Human rights commission slams refugees' attack on faith leaders

Foreigners at the Central Methodist Church in Greenmarket Square after being evicted from the UN High Commission for Refugees offices on October 30 2019 in Cape Town, South Africa.
Foreigners at the Central Methodist Church in Greenmarket Square after being evicted from the UN High Commission for Refugees offices on October 30 2019 in Cape Town, South Africa.
Image: Gallo Images/Brenton Geach

The South African Human Rights Commission has slammed the “violent” attack on religious leaders at the Central Methodist Church in Cape Town.

SAHRC commissioner Chris Nissen, Anglican Archbishop Thabo Makgoba and other religious leaders were among those attacked on Friday morning.

The leaders were trying to negotiate a resolution to conflicts between refugees who had taken shelter at the church.

Chaos erupted while faith leaders were announcing plans for the relocation, repatriation and reintegration of the foreigners.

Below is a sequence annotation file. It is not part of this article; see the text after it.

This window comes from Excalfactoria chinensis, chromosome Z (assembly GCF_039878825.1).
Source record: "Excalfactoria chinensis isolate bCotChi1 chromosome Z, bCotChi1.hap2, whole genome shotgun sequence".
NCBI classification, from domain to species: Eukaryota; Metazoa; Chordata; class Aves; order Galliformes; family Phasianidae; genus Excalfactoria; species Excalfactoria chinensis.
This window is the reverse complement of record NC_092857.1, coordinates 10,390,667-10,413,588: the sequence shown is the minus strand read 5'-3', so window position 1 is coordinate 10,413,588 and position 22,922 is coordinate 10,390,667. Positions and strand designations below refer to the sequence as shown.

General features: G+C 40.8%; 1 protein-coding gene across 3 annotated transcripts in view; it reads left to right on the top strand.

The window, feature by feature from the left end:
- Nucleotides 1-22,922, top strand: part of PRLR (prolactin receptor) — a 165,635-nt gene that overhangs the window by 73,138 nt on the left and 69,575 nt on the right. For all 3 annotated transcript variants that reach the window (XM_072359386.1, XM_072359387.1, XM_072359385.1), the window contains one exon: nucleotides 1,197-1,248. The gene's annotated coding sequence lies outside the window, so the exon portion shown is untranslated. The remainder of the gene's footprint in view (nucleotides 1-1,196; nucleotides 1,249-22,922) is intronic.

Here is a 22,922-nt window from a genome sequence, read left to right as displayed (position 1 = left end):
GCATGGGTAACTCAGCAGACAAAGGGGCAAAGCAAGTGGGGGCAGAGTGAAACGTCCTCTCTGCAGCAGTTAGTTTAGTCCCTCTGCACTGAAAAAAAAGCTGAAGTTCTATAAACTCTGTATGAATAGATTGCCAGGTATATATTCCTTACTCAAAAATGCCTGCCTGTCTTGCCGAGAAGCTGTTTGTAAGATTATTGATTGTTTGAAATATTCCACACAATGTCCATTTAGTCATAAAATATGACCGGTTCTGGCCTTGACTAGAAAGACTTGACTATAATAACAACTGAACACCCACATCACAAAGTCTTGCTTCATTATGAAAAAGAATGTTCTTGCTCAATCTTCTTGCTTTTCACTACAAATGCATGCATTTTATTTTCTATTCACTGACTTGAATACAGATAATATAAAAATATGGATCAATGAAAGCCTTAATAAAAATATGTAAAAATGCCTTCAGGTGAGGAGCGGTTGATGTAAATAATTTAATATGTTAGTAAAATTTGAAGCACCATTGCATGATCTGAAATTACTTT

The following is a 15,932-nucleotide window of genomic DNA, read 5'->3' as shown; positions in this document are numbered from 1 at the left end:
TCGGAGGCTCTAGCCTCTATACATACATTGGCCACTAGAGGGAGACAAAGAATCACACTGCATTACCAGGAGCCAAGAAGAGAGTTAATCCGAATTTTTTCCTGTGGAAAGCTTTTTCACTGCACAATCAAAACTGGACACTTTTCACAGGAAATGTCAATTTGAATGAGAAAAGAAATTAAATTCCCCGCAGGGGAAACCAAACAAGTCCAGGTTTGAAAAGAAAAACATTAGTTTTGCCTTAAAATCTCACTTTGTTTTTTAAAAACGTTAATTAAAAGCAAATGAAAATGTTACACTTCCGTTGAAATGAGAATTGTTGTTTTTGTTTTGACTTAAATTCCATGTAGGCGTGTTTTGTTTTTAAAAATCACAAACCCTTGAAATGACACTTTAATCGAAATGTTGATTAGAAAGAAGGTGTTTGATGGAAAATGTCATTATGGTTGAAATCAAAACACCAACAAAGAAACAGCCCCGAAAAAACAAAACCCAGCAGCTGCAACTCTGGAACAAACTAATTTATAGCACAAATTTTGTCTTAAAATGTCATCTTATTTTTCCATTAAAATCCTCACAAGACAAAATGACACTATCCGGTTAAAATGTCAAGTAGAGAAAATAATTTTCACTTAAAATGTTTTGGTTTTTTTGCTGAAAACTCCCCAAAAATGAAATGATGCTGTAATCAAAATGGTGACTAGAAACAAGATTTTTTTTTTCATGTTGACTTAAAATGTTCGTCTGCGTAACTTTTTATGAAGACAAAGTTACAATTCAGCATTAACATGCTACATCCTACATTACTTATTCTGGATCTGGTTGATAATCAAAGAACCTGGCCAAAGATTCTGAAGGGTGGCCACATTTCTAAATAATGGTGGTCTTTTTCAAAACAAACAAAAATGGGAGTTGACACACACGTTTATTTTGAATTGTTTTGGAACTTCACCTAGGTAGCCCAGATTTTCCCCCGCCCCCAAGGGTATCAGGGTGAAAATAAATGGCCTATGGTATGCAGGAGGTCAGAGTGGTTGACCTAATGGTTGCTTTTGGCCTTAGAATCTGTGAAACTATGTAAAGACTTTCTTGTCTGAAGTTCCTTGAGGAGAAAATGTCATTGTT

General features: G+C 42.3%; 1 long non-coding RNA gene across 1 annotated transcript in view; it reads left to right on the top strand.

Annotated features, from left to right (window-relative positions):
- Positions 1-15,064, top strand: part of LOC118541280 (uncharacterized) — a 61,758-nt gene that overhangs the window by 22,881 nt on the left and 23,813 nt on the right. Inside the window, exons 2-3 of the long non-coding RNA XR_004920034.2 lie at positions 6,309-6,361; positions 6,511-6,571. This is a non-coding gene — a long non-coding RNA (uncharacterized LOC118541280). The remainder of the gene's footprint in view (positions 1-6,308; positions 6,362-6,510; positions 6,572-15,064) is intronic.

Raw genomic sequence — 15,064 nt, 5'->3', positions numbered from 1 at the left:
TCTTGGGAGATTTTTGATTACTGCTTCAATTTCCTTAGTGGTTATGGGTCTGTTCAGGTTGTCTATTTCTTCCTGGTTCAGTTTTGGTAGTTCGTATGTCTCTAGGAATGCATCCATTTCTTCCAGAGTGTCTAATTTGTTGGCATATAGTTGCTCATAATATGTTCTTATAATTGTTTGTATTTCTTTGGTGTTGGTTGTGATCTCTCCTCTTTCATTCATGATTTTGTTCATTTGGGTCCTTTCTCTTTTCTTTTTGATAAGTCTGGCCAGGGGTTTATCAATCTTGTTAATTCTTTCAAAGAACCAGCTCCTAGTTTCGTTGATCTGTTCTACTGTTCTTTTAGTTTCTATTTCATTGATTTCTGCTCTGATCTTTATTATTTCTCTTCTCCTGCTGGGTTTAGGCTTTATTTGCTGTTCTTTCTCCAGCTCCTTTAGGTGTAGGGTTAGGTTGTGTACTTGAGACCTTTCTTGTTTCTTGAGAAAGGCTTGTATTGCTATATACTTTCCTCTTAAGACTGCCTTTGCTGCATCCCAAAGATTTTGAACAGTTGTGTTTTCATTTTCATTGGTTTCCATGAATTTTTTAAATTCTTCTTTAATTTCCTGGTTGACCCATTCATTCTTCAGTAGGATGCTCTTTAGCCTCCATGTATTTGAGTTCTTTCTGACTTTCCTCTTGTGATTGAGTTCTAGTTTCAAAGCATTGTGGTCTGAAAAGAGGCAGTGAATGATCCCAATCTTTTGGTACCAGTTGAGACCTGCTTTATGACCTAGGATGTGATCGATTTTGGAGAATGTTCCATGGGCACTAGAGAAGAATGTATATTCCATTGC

More than 200 refugees have been living in the church for weeks after police removed them from a makeshift camp outside the premises of the UN High Commissioner for Refugees' (UNHCR) in the CBD.

“The commission, however, cautions against this act being used as an indictment against a vulnerable group, being non-nationals — in particular asylum seekers and refugees.

“The commission calls on all within society not to use this incident or the associated occupation of UNHCR offices in Pretoria and Cape Town, by some refugees and asylum seekers, as an excuse for acts of xenophobia,” said Gushwell Brooks, commission spokesperson.

He said that the occupation of UNHCR offices did not serve the needs of asylum seekers and refugees, as resettlement was entirely based on the willingness of receiving countries of final destination.

The commission said it would continue to address the group of asylum seekers and refugees, as well as all other non-nationals in SA who were concerned about acts of xenophobia.

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